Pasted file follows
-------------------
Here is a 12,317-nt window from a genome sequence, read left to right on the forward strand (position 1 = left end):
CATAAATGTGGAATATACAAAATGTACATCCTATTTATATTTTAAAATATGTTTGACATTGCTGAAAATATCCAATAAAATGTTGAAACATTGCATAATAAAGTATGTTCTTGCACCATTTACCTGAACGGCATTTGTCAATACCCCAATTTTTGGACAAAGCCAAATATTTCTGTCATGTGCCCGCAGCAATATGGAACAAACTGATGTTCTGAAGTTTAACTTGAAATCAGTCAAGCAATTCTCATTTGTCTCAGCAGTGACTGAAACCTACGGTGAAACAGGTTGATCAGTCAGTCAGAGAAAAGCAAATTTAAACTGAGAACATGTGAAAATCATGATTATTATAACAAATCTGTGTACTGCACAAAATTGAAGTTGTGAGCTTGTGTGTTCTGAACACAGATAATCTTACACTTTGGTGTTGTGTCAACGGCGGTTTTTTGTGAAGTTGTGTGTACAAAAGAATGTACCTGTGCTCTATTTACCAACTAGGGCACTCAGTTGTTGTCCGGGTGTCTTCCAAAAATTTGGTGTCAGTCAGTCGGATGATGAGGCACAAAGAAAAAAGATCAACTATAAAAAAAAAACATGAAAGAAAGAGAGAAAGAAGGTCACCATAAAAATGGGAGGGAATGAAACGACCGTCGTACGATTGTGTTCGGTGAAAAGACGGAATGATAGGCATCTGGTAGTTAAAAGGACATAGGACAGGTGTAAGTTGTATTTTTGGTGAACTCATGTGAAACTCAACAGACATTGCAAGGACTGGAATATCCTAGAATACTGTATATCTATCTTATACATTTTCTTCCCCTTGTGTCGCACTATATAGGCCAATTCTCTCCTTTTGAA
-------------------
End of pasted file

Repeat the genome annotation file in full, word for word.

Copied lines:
Here is a 12,317-nt window from a genome sequence, read left to right on the forward strand (position 1 = left end):
CATAAATGTGGAATATACAAAATGTACATCCTATTTATATTTTAAAATATGTTTGACATTGCTGAAAATATCCAATAAAATGTTGAAACATTGCATAATAAAGTATGTTCTTGCACCATTTACCTGAACGGCATTTGTCAATACCCCAATTTTTGGACAAAGCCAAATATTTCTGTCATGTGCCCGCAGCAATATGGAACAAACTGATGTTCTGAAGTTTAACTTGAAATCAGTCAAGCAATTCTCATTTGTCTCAGCAGTGACTGAAACCTACGGTGAAACAGGTTGATCAGTCAGTCAGAGAAAAGCAAATTTAAACTGAGAACATGTGAAAATCATGATTATTATAACAAATCTGTGTACTGCACAAAATTGAAGTTGTGAGCTTGTGTGTTCTGAACACAGATAATCTTACACTTTGGTGTTGTGTCAACGGCGGTTTTTTGTGAAGTTGTGTGTACAAAAGAATGTACCTGTGCTCTATTTACCAACTAGGGCACTCAGTTGTTGTCCGGGTGTCTTCCAAAAATTTGGTGTCAGTCAGTCGGATGATGAGGCACAAAGAAAAAAGATCAACTATAAAAAAAAAACATGAAAGAAAGAGAGAAAGAAGGTCACCATAAAAATGGGAGGGAATGAAACGACCGTCGTACGATTGTGTTCGGTGAAAAGACGGAATGATAGGCATCTGGTAGTTAAAAGGACATAGGACAGGTGTAAGTTGTATTTTTGGTGAACTCATGTGAAACTCAACAGACATTGCAAGGACTGGAATATCCTAGAATACTGTATATCTATCTTATACATTTTCTTCCCCTTGTGTCGCACTATATAGGCCAATTCTCTCCTTTTGAA